So you’ve finished the first chapter of your book and made sure to open your story with either a bang or a captivating introduction to the tale. You’ve given the reader something to be interested in; however, now it’s your job to create some sort of investment. If the reader isn’t invested in the story, chances are they might not even finish reading your book. This is where pacing comes in to play. In many ways, it’s analogous to both first time and subsequent kisses.
A story’s pacing is the fabric that weaves together character and plot development. Without pacing, heroes stagnate, villains become boring, and the entire story falls apart. Why? Because the reader will get bored wading through all of that exposition and meaningless dialogue that does nothing to advance the story. It’s no different than exchanging a first kiss with someone with whom you realize (perhaps even instantly) there is no chemistry. The kiss is awkward, dull, and so painfully slow that you just can wait to disengage and find a polite way to say goodnight. A proper first kiss is tantalizing and subtly implies that there are even more exciting things down the road. The question then, of course, what is that road like?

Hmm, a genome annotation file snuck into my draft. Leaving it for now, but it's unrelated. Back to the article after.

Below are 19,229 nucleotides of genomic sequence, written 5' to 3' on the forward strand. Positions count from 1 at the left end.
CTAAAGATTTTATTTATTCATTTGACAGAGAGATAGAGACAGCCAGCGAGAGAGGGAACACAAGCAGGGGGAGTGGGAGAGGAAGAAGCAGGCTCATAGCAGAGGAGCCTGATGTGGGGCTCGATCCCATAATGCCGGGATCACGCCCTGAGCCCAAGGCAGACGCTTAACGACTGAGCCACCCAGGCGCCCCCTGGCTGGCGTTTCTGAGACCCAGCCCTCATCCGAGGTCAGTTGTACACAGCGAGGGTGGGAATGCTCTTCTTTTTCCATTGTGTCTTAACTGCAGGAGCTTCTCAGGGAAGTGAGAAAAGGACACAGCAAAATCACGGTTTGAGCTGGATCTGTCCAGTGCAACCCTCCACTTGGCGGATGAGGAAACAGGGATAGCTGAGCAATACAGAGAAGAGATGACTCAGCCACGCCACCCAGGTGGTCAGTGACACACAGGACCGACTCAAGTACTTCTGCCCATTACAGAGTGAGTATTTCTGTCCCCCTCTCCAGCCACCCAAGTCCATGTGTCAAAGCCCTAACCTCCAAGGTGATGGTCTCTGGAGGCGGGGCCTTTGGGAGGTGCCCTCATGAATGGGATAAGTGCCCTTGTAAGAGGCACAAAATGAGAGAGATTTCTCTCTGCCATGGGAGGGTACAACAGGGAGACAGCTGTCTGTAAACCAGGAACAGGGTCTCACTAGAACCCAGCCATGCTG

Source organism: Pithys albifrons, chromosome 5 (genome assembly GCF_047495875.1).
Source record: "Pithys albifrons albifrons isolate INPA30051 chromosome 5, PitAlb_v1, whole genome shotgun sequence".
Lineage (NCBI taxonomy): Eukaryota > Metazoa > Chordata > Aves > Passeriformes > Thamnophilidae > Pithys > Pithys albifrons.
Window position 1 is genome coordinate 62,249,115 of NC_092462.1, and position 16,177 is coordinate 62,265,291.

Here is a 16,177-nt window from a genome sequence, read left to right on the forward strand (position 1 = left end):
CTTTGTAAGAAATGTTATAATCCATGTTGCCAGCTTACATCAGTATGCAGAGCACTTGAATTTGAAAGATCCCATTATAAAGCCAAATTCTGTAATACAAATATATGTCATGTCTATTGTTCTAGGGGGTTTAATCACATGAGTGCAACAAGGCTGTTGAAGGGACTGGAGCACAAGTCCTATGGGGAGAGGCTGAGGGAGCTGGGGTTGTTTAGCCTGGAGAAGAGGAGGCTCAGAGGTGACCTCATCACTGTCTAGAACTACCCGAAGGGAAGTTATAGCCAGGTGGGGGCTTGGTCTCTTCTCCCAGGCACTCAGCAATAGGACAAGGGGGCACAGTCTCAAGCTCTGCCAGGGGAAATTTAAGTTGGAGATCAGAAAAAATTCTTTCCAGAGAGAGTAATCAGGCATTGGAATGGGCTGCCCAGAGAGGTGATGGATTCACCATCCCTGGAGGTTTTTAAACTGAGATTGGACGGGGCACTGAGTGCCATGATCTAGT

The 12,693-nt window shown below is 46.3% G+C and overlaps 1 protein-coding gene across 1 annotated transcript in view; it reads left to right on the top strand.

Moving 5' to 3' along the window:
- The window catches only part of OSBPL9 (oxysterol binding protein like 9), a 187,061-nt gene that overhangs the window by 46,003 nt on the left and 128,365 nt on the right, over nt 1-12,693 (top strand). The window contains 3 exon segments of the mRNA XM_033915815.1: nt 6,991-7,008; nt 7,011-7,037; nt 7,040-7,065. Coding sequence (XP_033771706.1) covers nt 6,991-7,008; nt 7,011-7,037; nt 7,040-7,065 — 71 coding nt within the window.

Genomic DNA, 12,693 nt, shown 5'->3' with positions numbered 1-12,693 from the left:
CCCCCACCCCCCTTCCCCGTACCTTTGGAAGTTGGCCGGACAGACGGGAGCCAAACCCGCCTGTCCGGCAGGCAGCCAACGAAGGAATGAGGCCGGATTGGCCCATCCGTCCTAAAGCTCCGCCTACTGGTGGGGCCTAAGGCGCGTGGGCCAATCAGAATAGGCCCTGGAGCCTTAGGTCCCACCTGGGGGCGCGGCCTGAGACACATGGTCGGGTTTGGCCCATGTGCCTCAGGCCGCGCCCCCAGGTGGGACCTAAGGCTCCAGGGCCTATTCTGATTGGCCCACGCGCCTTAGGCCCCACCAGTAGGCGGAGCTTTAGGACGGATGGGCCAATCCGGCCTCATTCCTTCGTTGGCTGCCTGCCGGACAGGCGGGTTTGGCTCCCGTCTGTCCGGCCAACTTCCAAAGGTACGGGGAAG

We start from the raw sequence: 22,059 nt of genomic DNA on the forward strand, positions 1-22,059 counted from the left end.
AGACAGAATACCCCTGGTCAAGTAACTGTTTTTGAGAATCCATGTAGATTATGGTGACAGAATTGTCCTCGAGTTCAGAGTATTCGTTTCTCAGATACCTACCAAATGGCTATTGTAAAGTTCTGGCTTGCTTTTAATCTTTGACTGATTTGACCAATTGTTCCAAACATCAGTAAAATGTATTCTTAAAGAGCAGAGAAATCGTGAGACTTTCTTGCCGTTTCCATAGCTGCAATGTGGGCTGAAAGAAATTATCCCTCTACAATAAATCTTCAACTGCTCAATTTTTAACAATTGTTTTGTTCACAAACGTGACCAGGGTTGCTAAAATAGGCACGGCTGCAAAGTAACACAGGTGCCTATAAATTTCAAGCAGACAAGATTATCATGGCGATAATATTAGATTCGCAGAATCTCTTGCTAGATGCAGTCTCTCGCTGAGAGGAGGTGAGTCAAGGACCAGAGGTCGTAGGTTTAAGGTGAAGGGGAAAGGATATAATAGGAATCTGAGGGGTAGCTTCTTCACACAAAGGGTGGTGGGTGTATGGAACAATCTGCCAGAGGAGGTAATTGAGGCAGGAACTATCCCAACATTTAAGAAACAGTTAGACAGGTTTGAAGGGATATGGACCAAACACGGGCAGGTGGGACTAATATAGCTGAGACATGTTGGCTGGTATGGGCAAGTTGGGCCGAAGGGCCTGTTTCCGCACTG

There are many types of first kisses that fulfill the dual promises of excitement and foreshadowing, and the same is true of pacing. Some stories require a hot and fast pace, while others demand a sort of slow burn. To some extent, your characters, and their impact on the plot, will affect your story’s pace. Additionally, you’ll need to have a good sense of the type of person you believe will read your story. Employing a slow burn style of pacing may work for some, but not all readers. Alternatively, others may be turned off by a plot that moves at break neck speeds if the reader feels like character/story development was sacrificed.
As a writer, you have to remember that you are exchanging a very personal and intimate part of yourself with a total stranger. Your book is the first date. The pacing of your book is the first kiss that determines whether there will be another date (i.e. your readers pick up your sequel, series, etc.).
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